While most parts of the country seem to have started receiving rains, Ministry of Agriculture, Irrigation and Water Development and the Farmers Union of Malawi (FUM) have advised farmers against rushing to plant maize.
In an interview yesterday, the ministry said it was tricky because such rains could be pre-season (chizimalupsya) or with climate change, it could also be the start of the normal rainfall season.
Over the past three days, most parts of the country have received persistent heavy rains that have also caused serious destruction to people’s property.
The Department of Climate Change and Meteorological Services has said the rains are a result of the meeting of south easterly and north easterly airflows.
But spokesperson for the Ministry of Agriculture, Irrigation and Water Development Osborne Tsoka yesterday advised farmers to observe the pattern first before thinking of planting.
He said: “What we can advise farmers is to keep on observing the current situation and also use their indigenous intelligence whether these rains are enough for them to plant.
“They must also consult agricultural officers who are conversant with their agro-ecological zones, otherwise it is tricky to say whether it is chizimalupsya or normal rains.”
Tsoka explained that with the different patterns in diverse localities, farmers are advised to be prepared but wait for some time before planting.
On his part, FUM president Alfred Kapichira Banda also concurred with the ministry saying people must wait before planting.
“The truth of the matter is this is chizimalupsa. Most areas have not started receiving these rains so for farmers to start planting will be risky.
“However, where there is sandy soil such as in Kasungu, farmers could plant because maize will germinate but where there is red or clay soils they should not plant. They can just start preparing now,” said Banda.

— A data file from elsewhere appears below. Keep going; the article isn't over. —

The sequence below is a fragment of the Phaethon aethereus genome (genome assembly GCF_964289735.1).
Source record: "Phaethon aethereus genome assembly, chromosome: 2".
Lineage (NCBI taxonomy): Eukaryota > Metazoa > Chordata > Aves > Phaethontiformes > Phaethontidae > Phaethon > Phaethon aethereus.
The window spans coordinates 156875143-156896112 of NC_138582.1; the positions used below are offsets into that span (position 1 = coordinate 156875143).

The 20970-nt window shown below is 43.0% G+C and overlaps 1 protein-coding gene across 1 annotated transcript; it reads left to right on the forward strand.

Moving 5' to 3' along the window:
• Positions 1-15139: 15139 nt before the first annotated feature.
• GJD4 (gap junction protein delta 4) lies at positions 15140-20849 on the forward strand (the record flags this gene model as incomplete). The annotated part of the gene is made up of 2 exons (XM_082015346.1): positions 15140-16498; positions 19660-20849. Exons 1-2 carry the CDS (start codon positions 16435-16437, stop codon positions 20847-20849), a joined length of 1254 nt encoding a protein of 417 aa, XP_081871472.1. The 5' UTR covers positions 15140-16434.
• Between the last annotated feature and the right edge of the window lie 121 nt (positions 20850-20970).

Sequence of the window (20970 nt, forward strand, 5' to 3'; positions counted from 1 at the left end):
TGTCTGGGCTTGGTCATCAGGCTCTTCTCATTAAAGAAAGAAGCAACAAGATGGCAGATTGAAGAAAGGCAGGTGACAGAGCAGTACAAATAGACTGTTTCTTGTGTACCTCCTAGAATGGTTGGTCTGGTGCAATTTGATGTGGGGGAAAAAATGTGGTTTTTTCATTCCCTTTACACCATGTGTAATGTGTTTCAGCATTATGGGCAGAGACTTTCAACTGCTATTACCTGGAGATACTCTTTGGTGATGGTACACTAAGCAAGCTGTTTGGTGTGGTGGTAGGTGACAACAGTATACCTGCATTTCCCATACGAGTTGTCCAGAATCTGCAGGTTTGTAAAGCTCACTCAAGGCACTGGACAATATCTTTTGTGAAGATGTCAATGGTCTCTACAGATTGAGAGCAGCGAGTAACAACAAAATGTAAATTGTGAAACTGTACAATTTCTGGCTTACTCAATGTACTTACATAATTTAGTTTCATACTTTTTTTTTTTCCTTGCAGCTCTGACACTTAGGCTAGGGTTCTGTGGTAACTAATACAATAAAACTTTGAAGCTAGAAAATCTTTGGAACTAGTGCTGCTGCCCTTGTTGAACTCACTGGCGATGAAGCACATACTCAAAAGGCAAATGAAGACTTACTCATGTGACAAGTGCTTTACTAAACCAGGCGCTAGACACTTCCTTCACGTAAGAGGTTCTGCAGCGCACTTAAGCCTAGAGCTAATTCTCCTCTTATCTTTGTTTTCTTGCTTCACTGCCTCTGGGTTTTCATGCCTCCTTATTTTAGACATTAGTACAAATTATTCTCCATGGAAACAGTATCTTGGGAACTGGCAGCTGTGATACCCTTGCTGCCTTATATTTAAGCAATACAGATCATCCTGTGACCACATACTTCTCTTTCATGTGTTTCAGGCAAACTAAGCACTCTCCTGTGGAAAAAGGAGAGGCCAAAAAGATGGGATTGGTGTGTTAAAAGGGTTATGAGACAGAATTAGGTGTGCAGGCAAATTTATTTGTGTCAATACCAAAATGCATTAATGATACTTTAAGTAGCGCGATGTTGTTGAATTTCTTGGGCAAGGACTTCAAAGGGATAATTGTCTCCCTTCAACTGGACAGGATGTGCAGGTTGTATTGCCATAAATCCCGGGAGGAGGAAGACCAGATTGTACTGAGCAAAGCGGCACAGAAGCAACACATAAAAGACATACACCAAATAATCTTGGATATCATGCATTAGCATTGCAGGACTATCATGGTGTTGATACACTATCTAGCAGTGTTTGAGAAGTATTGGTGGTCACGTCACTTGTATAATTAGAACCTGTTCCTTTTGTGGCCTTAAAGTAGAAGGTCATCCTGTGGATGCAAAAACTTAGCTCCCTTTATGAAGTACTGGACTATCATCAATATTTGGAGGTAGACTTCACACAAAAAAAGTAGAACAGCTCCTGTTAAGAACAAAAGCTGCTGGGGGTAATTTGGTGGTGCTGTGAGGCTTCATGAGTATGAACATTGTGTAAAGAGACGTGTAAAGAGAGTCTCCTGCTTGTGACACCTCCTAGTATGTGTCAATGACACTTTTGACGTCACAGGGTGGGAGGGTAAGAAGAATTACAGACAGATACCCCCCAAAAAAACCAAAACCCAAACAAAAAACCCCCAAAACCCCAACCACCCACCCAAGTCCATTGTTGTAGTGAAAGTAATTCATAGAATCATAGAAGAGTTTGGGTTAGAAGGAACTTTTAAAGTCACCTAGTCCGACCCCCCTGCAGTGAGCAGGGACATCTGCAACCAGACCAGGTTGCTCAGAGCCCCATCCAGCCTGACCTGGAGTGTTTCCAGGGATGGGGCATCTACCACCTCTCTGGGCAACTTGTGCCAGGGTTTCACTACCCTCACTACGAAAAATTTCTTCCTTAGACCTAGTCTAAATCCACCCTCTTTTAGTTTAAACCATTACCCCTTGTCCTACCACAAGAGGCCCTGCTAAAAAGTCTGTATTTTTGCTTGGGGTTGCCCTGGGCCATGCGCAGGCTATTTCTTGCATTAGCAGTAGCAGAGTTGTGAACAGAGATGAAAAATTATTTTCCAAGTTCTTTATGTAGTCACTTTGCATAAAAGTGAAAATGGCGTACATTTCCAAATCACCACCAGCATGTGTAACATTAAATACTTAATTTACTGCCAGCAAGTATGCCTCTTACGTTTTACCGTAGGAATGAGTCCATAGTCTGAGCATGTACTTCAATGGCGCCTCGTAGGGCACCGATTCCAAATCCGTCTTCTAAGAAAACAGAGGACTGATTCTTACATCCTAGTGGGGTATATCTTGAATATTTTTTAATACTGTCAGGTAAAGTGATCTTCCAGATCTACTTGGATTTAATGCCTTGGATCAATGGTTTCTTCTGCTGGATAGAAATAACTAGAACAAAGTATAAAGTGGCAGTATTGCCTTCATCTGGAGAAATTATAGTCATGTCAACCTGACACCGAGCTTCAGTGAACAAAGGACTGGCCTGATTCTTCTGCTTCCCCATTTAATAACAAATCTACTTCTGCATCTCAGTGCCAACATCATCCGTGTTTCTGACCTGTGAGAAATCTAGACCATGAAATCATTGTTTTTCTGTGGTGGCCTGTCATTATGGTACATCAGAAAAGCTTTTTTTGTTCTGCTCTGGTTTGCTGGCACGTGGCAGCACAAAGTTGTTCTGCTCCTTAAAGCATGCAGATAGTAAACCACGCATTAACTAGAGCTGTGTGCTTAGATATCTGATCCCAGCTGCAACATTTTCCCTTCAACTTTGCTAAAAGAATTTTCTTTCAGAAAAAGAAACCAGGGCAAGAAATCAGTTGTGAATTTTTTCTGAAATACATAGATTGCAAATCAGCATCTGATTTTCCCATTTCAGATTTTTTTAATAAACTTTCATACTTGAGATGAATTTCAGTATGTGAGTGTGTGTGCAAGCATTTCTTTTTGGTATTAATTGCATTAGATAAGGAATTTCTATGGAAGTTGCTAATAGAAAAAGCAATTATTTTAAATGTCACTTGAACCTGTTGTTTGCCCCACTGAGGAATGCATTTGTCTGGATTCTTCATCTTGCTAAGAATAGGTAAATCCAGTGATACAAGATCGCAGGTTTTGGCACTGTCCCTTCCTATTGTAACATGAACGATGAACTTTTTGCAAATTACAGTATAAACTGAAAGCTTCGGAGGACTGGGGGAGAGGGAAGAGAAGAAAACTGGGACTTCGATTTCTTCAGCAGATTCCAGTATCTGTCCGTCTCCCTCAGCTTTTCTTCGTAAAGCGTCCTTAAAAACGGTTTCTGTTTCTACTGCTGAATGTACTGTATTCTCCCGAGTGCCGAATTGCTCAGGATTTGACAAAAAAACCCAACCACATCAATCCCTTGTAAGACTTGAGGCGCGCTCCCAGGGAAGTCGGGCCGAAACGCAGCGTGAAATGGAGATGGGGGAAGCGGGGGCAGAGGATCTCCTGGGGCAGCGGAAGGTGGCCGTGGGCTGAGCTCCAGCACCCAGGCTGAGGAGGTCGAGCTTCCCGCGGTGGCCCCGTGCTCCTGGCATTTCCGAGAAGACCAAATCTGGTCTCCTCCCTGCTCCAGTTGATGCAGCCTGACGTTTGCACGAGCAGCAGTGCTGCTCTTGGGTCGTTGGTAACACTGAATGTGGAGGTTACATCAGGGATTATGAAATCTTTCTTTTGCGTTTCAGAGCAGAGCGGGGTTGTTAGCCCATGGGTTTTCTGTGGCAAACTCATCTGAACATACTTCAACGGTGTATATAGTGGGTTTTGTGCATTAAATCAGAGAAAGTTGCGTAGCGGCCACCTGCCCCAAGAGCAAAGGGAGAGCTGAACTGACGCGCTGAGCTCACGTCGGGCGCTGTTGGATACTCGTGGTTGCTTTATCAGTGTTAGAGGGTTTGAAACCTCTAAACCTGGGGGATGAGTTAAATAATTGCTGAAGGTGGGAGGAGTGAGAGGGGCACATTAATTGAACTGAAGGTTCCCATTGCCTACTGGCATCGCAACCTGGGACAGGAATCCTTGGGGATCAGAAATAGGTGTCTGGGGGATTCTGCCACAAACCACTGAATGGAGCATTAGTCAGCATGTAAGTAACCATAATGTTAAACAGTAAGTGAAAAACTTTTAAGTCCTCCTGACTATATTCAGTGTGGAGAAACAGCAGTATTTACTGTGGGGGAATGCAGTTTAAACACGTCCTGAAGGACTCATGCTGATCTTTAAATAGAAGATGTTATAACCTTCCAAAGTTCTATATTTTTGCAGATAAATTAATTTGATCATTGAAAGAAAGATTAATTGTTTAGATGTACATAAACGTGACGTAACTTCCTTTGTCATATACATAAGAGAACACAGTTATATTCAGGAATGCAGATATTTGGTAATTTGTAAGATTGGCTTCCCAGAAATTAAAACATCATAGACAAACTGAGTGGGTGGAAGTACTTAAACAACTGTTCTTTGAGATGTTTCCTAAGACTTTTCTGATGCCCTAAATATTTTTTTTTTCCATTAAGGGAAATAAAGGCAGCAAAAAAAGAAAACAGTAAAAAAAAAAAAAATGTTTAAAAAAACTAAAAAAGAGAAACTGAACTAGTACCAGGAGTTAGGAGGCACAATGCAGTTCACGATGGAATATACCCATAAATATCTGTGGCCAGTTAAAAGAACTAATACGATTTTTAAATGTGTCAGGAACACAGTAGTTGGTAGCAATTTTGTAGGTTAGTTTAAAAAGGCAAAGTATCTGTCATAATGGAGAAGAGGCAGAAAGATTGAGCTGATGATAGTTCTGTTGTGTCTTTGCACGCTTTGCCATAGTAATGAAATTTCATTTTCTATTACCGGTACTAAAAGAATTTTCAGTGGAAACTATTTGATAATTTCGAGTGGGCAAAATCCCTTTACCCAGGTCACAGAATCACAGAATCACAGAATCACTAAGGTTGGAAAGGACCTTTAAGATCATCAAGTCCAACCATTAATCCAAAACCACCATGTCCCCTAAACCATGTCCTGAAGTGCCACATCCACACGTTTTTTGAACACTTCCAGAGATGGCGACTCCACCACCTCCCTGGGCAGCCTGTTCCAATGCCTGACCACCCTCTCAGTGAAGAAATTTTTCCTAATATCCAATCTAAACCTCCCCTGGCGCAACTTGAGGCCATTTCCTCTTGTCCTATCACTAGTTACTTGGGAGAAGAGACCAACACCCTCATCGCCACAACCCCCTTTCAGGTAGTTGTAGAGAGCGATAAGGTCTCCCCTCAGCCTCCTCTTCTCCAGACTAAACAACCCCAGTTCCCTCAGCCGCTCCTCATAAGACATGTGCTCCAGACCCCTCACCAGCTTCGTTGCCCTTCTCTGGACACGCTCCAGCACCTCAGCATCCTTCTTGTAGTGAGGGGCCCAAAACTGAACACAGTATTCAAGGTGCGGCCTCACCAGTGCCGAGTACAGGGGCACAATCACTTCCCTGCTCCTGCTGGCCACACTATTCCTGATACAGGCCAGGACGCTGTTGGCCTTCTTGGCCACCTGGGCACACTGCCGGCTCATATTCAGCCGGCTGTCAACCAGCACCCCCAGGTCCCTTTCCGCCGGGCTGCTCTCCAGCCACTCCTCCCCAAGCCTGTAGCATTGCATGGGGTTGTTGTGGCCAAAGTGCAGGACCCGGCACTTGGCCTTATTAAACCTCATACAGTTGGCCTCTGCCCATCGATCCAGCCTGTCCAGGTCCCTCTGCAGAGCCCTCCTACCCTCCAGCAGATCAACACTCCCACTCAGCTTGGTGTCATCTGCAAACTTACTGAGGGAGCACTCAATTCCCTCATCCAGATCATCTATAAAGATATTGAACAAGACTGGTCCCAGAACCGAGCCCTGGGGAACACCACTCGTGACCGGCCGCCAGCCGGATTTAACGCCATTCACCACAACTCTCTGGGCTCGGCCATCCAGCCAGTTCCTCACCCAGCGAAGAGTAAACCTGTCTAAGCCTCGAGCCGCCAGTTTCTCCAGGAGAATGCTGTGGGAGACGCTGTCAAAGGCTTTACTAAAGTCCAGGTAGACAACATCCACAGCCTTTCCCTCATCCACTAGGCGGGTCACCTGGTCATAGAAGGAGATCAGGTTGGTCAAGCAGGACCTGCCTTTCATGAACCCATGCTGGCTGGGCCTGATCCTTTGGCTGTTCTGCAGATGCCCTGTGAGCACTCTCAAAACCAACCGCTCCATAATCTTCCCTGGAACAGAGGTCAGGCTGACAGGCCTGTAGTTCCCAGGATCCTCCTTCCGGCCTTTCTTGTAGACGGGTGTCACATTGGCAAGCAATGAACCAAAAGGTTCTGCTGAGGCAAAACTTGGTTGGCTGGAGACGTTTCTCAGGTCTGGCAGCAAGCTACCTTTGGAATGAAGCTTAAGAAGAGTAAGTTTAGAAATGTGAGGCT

Director of Climate Change and Meteorological Services Jolamu NKhokwe said sometimes chizimalupsa could combine with the main rains but it is always important to verify with the ministry before planting.
“Different parts of the country have different soils. For instance, the same rainfall in Mzimba may not have the same impact on the soil with the soils in Thyolo,” he said.
Nkhokwe said it was only one day when the country received substantial amount of rains in a number of places and there were still some places that have not yet started receiving rains.
The director said from last Sunday to today most areas northern and some central areas will likely experience thundery showers accompanied with strong winds, thunder and lightning due to the presence of converging warm and moist air flow from the east with a cool and moist air mass flowing from the south east sweeping northwards through the country.
As from tomorrow (Wednesday) to this coming Sunday, most areas in the country are expected to experience sporadic thundery showers due to the interaction of surface airflow from north west associated with the deepening of an inland low pressure area over south western parts of southern Africa with the airflow from east and south east.